Grand Teton National Park: Paintbrush Canyon

Towering peaks, alpine lakes, and rugged canyons highlight this challenging, 21.7-mile backcountry trek in Grand Teton National Park.

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Set aside a weekend for this ultra-scenic, 21.7-mile loop in Grand Teton National Park. From the String Lake Trailhead, head southwest briefly to connect Jenny Lake and String Lake, then turn right at the Y-junction. The trail wraps around the base of Rockchuck Peak and enters Paintbrush Canyon. Keep your camera handy as you hike past alpine lakes and scree fields, with stunning views of the jagged Tetons.

After 7.3 miles, the route crests the exposed and rocky Paintbrush Divide at 10,720 feet, then drops into Cascade Canyon. Finish off the first day with a tour of Lake Solitude before setting up camp in the North Fork Cascade camping area (you’ll fall asleep to the sounds of Cascade Creek). The next day, turn around and retrace your route back to the trailhead.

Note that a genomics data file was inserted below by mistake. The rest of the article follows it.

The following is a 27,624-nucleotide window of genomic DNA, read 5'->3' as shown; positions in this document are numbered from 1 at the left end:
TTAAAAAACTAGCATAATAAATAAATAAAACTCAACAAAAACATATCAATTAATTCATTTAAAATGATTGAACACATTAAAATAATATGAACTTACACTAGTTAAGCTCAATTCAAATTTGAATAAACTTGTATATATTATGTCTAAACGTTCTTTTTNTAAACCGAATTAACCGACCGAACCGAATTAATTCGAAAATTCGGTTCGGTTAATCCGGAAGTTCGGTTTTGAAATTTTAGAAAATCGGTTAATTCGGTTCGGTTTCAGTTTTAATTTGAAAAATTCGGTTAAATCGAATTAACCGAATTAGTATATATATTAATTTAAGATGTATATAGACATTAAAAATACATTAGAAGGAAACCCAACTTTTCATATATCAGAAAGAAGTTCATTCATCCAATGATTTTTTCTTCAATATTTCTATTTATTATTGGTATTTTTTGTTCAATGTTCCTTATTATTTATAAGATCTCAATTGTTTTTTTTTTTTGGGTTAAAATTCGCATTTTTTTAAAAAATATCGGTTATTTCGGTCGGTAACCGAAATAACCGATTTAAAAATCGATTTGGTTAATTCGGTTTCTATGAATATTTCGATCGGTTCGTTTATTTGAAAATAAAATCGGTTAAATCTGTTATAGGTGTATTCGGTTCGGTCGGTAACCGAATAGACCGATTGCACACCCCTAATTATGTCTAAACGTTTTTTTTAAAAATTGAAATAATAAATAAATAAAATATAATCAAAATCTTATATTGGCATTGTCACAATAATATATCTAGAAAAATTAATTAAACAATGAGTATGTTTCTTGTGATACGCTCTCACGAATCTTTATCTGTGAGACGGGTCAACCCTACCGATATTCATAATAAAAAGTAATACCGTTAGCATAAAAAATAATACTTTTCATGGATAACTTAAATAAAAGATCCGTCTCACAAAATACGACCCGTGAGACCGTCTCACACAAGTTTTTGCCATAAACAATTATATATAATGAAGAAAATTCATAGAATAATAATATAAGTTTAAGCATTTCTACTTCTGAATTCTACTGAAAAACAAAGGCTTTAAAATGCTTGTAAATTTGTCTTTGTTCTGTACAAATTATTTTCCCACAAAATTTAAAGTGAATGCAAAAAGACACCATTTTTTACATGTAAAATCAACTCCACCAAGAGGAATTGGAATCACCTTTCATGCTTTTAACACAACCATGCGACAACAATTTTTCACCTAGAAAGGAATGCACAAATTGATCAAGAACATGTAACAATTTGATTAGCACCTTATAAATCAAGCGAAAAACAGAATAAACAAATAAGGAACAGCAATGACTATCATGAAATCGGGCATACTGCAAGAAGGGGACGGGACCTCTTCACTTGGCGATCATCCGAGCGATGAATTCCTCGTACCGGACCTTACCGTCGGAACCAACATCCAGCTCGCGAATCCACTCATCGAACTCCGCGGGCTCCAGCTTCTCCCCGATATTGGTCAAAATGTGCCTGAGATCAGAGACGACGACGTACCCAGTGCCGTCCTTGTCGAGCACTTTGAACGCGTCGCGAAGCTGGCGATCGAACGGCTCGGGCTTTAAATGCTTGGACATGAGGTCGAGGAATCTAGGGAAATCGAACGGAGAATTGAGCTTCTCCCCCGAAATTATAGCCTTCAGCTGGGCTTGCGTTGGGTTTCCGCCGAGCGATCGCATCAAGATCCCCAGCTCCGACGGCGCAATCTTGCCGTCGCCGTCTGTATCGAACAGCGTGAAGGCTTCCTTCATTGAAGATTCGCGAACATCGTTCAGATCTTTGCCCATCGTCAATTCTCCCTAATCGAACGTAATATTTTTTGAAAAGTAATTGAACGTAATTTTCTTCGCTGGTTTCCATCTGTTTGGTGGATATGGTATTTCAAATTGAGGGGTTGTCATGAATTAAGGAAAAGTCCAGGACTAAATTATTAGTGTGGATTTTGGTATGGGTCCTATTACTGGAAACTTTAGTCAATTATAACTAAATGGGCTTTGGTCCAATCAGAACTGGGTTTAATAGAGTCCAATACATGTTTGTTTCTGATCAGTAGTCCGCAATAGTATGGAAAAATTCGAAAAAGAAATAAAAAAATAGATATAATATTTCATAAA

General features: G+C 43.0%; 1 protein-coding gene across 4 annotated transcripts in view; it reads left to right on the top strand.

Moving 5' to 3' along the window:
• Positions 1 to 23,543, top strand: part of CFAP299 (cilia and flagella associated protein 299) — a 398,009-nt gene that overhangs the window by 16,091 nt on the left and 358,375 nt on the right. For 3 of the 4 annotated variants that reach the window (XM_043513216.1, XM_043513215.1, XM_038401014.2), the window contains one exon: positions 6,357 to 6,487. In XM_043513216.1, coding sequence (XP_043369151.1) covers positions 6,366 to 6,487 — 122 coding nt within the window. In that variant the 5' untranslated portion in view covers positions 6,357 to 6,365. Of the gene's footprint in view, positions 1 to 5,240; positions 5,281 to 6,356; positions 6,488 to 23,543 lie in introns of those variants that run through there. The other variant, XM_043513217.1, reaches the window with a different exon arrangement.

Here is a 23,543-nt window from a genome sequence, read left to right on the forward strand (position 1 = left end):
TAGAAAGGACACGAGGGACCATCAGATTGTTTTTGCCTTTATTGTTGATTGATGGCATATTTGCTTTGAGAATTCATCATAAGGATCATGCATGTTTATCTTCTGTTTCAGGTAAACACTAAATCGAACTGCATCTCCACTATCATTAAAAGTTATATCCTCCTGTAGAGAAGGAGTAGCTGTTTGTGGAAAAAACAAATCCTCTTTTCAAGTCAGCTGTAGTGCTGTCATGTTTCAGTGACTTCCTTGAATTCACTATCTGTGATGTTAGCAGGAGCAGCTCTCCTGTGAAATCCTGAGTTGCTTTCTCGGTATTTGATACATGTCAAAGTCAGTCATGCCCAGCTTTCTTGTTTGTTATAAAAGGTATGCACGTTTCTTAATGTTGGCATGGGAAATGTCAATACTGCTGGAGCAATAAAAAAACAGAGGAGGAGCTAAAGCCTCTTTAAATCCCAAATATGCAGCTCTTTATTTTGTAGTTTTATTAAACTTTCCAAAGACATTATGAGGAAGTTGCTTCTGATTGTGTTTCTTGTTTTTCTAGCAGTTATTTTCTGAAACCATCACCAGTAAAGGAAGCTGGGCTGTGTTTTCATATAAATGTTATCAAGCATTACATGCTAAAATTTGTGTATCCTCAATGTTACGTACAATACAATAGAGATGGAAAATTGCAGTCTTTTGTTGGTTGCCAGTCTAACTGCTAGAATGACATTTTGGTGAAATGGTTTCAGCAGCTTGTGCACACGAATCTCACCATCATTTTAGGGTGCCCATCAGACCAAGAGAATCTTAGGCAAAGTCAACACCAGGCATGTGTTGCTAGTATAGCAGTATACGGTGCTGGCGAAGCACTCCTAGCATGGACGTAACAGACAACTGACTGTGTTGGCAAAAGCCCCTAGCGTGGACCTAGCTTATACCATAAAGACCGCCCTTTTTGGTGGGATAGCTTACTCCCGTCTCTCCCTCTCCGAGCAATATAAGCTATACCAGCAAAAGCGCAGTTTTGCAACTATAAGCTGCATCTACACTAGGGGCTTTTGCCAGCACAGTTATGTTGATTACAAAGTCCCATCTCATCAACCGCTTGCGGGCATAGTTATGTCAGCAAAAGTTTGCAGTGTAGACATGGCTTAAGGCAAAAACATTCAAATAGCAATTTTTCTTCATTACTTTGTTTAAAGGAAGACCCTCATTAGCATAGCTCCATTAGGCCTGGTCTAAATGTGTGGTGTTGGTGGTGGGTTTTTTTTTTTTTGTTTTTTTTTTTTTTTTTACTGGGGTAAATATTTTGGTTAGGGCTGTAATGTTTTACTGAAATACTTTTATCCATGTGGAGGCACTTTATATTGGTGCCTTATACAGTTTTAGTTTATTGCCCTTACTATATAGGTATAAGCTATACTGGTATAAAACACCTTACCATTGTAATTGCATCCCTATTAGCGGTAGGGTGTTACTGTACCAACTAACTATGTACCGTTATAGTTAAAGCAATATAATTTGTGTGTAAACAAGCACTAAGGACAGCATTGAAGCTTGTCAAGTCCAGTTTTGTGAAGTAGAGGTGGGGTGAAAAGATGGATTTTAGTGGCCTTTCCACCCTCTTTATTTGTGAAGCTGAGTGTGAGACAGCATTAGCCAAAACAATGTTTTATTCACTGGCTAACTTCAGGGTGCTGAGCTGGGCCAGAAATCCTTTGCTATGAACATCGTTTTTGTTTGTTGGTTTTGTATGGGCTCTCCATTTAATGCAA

Note: To turn this out-and-back into a loop, go to Paintbrush Canyon to Cascade Canyon Loop.

INFO For information on permits, current trail and camp conditions, and wilderness guidelines, go to

PERMIT A wilderness permit is required for all overnight camping in the backcountry. Reservations accepted ($20 administrative fee for permits during peak season).

CONTACT Grand Teton National Park, (307) 739-3300;

-Mapped by Kari Bodnarchuk


Trail Facts

  • Distance: 34.9



Location: 43.784771, -110.727272

Head south from the parking area to reach the String Lake Trailhead.


Location: 43.784107, -110.727554

At the String Lake Trailhead, turn right (heading southwest) and cross the wooden bridge between String and Jenny lakes.


Location: 43.781891, -110.730682

Bear right @ Y-junction toward Paintbrush Canyon. Cut through a wooded area with a spicy pine scent, then cross a grassy area next to String Lake. Ahead, the trail curves north across open hillsides dotted with boulders, sage, and scrub. Wind through a small aspen grove before crossing a creek and starting the steady ascent into the canyon.